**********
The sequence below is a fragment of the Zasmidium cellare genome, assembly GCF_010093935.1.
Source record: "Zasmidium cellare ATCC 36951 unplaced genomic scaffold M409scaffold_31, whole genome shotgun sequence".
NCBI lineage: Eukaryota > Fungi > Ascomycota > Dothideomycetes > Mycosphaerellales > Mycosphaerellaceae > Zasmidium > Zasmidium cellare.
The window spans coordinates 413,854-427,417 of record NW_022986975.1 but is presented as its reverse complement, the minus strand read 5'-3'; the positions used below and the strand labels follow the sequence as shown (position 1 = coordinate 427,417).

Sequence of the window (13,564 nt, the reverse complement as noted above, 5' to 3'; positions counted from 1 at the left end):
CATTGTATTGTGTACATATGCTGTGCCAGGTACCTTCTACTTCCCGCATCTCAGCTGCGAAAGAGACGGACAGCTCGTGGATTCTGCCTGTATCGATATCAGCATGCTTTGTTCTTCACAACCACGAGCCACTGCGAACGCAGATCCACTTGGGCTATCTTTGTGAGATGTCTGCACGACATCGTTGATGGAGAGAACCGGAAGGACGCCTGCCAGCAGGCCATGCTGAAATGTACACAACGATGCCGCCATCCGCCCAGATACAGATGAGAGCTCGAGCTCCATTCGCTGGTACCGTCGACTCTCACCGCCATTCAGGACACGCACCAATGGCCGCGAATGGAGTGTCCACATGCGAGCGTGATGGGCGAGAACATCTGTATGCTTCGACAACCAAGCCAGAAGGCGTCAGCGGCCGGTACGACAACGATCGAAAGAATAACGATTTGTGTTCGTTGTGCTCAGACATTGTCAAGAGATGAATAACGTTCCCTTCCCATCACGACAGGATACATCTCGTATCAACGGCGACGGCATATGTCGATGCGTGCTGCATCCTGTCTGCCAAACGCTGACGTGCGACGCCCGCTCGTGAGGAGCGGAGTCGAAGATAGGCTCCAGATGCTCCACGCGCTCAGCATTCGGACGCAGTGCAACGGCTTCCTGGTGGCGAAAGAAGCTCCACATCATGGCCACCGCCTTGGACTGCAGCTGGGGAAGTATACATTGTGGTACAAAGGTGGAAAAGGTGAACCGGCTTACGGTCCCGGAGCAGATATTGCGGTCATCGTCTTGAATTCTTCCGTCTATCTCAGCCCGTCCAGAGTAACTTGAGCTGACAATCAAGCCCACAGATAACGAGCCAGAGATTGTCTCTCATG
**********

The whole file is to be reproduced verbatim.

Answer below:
The sequence below is a fragment of the Zasmidium cellare genome, assembly GCF_010093935.1.
Source record: "Zasmidium cellare ATCC 36951 unplaced genomic scaffold M409scaffold_31, whole genome shotgun sequence".
NCBI lineage: Eukaryota > Fungi > Ascomycota > Dothideomycetes > Mycosphaerellales > Mycosphaerellaceae > Zasmidium > Zasmidium cellare.
The window spans coordinates 413,854-427,417 of record NW_022986975.1 but is presented as its reverse complement, the minus strand read 5'-3'; the positions used below and the strand labels follow the sequence as shown (position 1 = coordinate 427,417).

Sequence of the window (13,564 nt, the reverse complement as noted above, 5' to 3'; positions counted from 1 at the left end):
CATTGTATTGTGTACATATGCTGTGCCAGGTACCTTCTACTTCCCGCATCTCAGCTGCGAAAGAGACGGACAGCTCGTGGATTCTGCCTGTATCGATATCAGCATGCTTTGTTCTTCACAACCACGAGCCACTGCGAACGCAGATCCACTTGGGCTATCTTTGTGAGATGTCTGCACGACATCGTTGATGGAGAGAACCGGAAGGACGCCTGCCAGCAGGCCATGCTGAAATGTACACAACGATGCCGCCATCCGCCCAGATACAGATGAGAGCTCGAGCTCCATTCGCTGGTACCGTCGACTCTCACCGCCATTCAGGACACGCACCAATGGCCGCGAATGGAGTGTCCACATGCGAGCGTGATGGGCGAGAACATCTGTATGCTTCGACAACCAAGCCAGAAGGCGTCAGCGGCCGGTACGACAACGATCGAAAGAATAACGATTTGTGTTCGTTGTGCTCAGACATTGTCAAGAGATGAATAACGTTCCCTTCCCATCACGACAGGATACATCTCGTATCAACGGCGACGGCATATGTCGATGCGTGCTGCATCCTGTCTGCCAAACGCTGACGTGCGACGCCCGCTCGTGAGGAGCGGAGTCGAAGATAGGCTCCAGATGCTCCACGCGCTCAGCATTCGGACGCAGTGCAACGGCTTCCTGGTGGCGAAAGAAGCTCCACATCATGGCCACCGCCTTGGACTGCAGCTGGGGAAGTATACATTGTGGTACAAAGGTGGAAAAGGTGAACCGGCTTACGGTCCCGGAGCAGATATTGCGGTCATCGTCTTGAATTCTTCCGTCTATCTCAGCCCGTCCAGAGTAACTTGAGCTGACAATCAAGCCCACAGATAACGAGCCAGAGATTGTCTCTCATG